“The Pill” by Loretta Lynn
“The pill” referred to in the title of this song is in fact the birth control bill, which has been legal in the United States since 1960, as in for just 15 years before this track came out.
This was around the same time that family planning itself started to catch hold in America, so obviously it took quite a few years before the pill actually became popular or known to the masses. And such serves as the premise of this song, i.e. an exhausted single mother having now gotten hold of this convenient contraceptive.
Owing to this, whom the narrator is addressing in this piece is her baby daddy or daddies, depending on one’s perspective.
As depicted, the addressee is someone who has the tendency to carelessly impregnate the vocalist. In other words, he would knock Loretta up and leave her to deal with all of the responsibilities thereof, while he’s rather out somewhere, living that playa life. And this has not only happened to her once but rather a number of years in succession.
And no, just to clarify, this is not the case of a mother decrying her parental responsibilities. Instead, the point being made is that the vocalist feels it is unfair that her baby daddy is out having fun, while she’s forced to ‘stay at home’ and care for the family. In other words, the addressee totally does not respect the fact that parenting, in actuality, is a two-person job.
So now in the vocalist’s mind, “the pill” is the great equalizer. Or put more plainly, now she is not bound to end up pregnant every time she sleeps with someone.
And yes, sexual freedom is one of the factors that is causing her to celebrate. Or viewed from a different angle, the narrator is now confident that she is not going to be burdened with another childbirth in the near future, unless maybe she wants one, which obviously she doesn’t.
That freedom has empowered her to go out and party just as her baby daddy is doing, i.e. without care for consequence, in the manner of speaking. So it’s almost as if Loretta has been granted a second opportunity to live the single life and intends to take advantage of it to the fullest.
With all of that noted, it is also quite obvious that this piece is meant to be by and large comical. But one would have to imagine that in the very least, its purpose is to draw attention to the plight of single mothers, i.e. young women who find themselves bearing children for irresponsible and unsympathetic men.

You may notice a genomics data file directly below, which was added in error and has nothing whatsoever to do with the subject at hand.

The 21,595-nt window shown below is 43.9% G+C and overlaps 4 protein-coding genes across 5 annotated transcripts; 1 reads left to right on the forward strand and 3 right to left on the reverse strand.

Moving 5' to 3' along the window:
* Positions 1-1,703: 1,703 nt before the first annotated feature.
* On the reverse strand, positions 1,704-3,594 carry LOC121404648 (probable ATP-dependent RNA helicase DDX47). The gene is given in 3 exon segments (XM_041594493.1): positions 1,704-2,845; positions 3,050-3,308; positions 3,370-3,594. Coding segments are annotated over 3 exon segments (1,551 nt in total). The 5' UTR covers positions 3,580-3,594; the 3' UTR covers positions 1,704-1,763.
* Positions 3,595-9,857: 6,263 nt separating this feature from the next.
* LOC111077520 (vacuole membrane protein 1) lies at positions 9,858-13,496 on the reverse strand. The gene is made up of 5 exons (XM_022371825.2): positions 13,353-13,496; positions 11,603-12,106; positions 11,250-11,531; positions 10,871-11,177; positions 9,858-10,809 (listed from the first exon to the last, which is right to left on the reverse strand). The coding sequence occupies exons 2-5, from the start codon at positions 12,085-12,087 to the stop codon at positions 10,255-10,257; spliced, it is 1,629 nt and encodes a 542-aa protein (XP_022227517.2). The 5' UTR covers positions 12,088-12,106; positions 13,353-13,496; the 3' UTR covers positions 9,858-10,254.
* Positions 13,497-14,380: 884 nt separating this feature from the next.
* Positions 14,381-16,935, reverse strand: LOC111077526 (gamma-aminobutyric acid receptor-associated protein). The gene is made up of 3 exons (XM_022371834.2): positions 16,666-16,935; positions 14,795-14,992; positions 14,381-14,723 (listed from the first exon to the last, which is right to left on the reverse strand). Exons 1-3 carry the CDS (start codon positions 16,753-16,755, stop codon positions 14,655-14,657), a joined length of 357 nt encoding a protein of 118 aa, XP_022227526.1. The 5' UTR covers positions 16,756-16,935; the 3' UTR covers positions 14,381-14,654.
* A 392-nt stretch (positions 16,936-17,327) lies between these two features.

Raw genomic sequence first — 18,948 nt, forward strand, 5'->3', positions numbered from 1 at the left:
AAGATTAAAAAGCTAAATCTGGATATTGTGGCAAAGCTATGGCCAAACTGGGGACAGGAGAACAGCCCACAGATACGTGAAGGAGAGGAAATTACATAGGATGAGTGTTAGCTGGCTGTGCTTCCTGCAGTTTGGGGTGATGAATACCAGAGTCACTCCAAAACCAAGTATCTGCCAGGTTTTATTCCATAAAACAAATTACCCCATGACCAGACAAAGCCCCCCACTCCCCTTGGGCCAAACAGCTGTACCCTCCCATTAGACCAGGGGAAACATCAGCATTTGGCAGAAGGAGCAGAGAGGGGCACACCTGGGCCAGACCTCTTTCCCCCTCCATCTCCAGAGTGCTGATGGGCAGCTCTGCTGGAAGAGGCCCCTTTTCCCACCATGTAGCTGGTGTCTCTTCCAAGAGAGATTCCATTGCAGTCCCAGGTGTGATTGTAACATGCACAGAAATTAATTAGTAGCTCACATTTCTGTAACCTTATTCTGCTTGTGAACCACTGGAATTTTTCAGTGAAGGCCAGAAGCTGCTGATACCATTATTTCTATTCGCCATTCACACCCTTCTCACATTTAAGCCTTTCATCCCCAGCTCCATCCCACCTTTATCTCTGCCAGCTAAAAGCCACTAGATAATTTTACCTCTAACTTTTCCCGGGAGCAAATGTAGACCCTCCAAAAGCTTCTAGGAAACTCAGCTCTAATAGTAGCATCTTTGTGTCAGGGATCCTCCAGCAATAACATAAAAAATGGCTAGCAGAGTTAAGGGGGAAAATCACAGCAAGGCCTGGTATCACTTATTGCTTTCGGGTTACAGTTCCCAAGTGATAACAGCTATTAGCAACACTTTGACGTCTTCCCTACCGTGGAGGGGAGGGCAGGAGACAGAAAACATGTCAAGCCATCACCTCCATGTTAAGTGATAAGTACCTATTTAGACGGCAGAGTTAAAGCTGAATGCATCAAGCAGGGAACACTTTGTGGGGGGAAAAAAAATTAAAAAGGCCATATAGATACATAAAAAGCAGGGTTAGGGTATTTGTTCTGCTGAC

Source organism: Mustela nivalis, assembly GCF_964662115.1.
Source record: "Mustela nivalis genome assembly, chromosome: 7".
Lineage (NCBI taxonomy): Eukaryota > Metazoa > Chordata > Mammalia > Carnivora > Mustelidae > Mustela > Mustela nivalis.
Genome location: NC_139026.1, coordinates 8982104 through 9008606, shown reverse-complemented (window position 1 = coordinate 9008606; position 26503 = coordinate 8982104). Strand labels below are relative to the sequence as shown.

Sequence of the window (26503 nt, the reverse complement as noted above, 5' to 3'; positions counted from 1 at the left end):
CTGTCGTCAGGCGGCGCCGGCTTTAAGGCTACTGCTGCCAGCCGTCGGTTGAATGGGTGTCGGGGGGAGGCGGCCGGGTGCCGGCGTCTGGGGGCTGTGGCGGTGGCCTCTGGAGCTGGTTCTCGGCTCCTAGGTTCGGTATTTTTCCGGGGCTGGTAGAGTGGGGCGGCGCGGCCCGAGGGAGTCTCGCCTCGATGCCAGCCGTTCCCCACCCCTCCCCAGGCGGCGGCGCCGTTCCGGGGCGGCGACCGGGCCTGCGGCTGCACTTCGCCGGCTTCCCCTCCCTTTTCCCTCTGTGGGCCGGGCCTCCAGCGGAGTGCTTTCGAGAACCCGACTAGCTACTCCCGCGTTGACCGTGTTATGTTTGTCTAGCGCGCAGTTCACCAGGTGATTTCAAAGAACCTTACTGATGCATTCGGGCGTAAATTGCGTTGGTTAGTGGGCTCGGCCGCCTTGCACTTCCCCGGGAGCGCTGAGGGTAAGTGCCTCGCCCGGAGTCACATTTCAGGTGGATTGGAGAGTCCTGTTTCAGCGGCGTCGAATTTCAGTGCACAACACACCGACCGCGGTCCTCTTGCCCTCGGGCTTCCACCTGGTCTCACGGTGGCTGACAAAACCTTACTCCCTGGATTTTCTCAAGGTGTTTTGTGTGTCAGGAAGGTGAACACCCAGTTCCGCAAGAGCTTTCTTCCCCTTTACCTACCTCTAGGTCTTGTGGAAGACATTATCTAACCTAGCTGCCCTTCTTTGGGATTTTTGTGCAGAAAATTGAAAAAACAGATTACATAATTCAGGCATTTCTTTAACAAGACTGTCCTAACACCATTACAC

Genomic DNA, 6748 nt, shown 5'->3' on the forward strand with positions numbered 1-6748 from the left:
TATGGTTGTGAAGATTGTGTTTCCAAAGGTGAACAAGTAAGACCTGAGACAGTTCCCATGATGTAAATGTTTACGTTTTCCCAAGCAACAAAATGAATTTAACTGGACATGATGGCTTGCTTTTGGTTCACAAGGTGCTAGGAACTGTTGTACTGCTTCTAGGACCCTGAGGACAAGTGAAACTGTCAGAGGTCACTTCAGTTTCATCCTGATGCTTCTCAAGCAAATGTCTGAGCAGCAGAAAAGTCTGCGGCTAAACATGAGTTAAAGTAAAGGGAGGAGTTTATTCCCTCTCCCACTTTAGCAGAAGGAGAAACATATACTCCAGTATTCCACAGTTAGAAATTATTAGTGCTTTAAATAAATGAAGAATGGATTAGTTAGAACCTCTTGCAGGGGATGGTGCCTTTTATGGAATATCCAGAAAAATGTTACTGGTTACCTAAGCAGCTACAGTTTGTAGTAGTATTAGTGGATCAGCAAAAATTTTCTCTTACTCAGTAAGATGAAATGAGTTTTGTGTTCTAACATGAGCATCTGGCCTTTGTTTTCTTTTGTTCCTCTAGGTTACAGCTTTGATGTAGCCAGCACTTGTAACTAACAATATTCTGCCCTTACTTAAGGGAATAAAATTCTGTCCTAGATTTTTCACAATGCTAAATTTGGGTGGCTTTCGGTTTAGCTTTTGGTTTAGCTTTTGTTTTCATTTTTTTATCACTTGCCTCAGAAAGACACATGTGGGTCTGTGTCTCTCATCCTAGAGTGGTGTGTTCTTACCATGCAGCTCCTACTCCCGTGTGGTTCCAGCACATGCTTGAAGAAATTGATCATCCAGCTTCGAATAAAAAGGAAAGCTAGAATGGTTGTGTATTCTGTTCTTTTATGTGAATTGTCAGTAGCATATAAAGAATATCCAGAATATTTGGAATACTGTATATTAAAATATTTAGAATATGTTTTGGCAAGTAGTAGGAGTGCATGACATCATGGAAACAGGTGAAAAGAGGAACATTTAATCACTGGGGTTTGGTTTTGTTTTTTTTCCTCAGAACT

Does this song promote birth control?
Not really. But that said, many people rather took “The Pill” as a straight-up advocacy for birth control.
But it’s like the old saying goes, don’t judge a man – or in this case a woman until you’ve walked a mile in her moccasins. And as of Loretta Lynn, she did in fact give birth to five children before reaching the age of 20. Beyond that, she also had a couple more a few years before this song was dropped in her early 30s.
And yes, Lynn he was married to the same man throughout, albeit one she was wed to at the tender age of 15 and was also, according to the songstress, way less than perfect. So no, Loretta herself may not technically know what it feels like to be a single mother who has given birth for an absentee father.
But her experiences were such that she was not only able to sympathize but also empathize with such individuals. And whether an intended effect or not, this track also proved instrumental in promoting the birth control pill itself.
By the time Loretta Lynn had passed away at the age of 90 in 2022, she had long since established herself as a country music legend.
Lynn’s discography dates all the way back to 1963. Her discography didn’t officially end until 2021, with the dropping of “Still Woman Enough”, which was the songstress’s 46th studio album.
That said, Loretta’s professional heyday was definitely during the 1970, when a few of her songs and albums proved chart toppers on Billboard’s US Country charts, as well as in Canada, where the Kentucky native was even more popular.
Facts about “The Pill”
“The Pill” was released through MCA Records on 27 January 1975 as part of “Back to the Country”, which holds the distinction of being Loretta Lynn’s 25th studio album.
“The Pill” reached number 1 on the RPM Country Tracks list up north, compared to peaking at number 5 on the Hot Country Singles charts stateside.
Whereas “The Pill” may not have been Lynn’s biggest hit, it definitely appears to be the most-controversial song in her catalog and one of the most eyebrow raising in the entire history of country music.
It has been noted that one of the reasons this song did not reach its full market potential is because it was banned by a number of radio stations. Indeed country music, even to this day, can perhaps be considered the most-conservative out of all major genres. And with that in mind, it has been further pointed out that even now, as of 2022, “The Pill”, “the most successful English-language song about birth control”, is still experiencing something like a de facto ban amongst radio stations.
But despite censors or what have you, this track nevertheless marks the highest Loretta Lynn reached on the US Hot 100 proper, where it peaked at number 70.
Besides Loretta (1932-2022), the other credited writers of this piece are T.D. Bayless, Lorene Allen and Don McHan. The song’s producer was the late Owen Bradley (1915-1998).